An important conversation
If you read the news or got on social media in the past couple of months, you probably heard about the fires in the Amazon. Seeing the largest rainforest in the world up in flames was traumatic, and it brought an important discussion about protecting the Amazon, and the natural world as a whole, to the public discourse, also known as Twitter.
And while this conversation seems to have faded into the background over the past few weeks, there’s still so much to talk about. Not only is the Amazon the largest rainforest on Earth and home to millions of indigenous people, it’s also one of the most biodiverse places on the planet.
What is biodiversity, and why should we care about it?
Biodiversity is the variety of life on the earth and is typically measured at the genetic, species, and ecosystem level. Think of all the different kinds of species that call earth home, the unique subspecies within these groups, and each organism’s unique genetic makeup.
Though biodiversity for biodiversity’s sake can be compelling enough (I mean, who doesn’t like having lots of awesome animals around?), you should be concerned with biodiversity because the health of the entire planet depends on it.
Think of biodiversity like a weave; genetic, species, and ecosystem biodiversity all form knots that help hold an ecosystem together. In this weave, organisms of all sizes and types can play vital roles, from the honeybees pollinating our plants to the seemingly lifeless coral reefs providing habitats for more than a quarter of ocean creatures.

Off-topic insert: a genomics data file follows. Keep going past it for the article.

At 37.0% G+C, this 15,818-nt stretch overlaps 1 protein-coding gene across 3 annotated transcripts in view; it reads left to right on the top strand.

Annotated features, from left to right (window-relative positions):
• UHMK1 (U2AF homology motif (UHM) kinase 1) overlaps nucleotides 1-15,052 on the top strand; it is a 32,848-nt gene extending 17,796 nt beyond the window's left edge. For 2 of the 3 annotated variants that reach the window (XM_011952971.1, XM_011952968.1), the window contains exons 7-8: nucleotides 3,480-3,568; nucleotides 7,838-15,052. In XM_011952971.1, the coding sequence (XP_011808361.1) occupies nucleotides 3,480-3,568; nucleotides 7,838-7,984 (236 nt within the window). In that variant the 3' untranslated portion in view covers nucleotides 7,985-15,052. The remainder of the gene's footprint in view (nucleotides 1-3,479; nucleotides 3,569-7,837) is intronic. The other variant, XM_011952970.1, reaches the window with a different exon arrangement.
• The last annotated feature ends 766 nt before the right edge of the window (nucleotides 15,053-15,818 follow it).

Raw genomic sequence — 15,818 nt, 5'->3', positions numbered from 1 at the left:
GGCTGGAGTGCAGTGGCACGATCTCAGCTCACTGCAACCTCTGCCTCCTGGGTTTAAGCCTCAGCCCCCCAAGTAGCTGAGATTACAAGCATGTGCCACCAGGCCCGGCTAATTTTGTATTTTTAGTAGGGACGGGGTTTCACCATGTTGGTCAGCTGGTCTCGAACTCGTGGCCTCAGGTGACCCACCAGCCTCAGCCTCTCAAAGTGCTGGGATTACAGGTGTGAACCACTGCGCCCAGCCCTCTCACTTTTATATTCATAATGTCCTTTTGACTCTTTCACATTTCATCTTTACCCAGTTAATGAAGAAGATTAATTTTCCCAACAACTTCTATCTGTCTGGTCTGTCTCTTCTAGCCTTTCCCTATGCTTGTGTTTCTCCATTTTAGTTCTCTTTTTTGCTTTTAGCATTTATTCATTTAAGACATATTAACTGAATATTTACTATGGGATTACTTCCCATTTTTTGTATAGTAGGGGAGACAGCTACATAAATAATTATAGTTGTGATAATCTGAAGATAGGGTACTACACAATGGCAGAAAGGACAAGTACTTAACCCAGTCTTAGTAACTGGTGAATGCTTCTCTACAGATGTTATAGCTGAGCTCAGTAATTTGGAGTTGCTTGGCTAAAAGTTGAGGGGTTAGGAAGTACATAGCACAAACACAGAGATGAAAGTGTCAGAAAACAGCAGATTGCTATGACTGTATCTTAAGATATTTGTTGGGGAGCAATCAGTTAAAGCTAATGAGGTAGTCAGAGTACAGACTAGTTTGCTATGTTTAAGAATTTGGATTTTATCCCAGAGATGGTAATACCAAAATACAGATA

When an ecosystem is biodiverse, it’s more resistant changes. And in a world made up of ecosystems, you want those ecosystems to be healthy, with a strong weave of biodiversity holding them together. It’s an awesome natural defense mechanism that mother nature has been developing for billions of years, but it can’t be taken for granted.
When ecosystems experience a pattern of species loss, those knots in the weave come apart, threatening all living things within them. Scientists say the concerning pattern of extinctions we’ve seen over the past few decades poses an existential threat to the entire planet, with some saying we’re living in the sixth mass extinction right now.
What can we do about it?
Things like the Amazon fires may leave you feeling helpless when it comes to protecting our natural world. But you don’t have to be a biologist, environmentalist, or politician to make a positive impact. Concerned citizens of all ages can literally change the world right where they are.
It starts by increasing your own awareness of the issues facing our natural world today, and, hey, reading this was a step in the right direction. Raising awareness among your friends, family, and community, goes a long way, too.
At TIP, our vision is for academically talented individuals to flourish, transforming communities and the world. That means that in the midst of challenges like habitat loss, climate change, pollution, and other things that threaten our global ecosystem, we find hope knowing that our brightest young minds are growing up informed, concerned, and involved in finding solutions.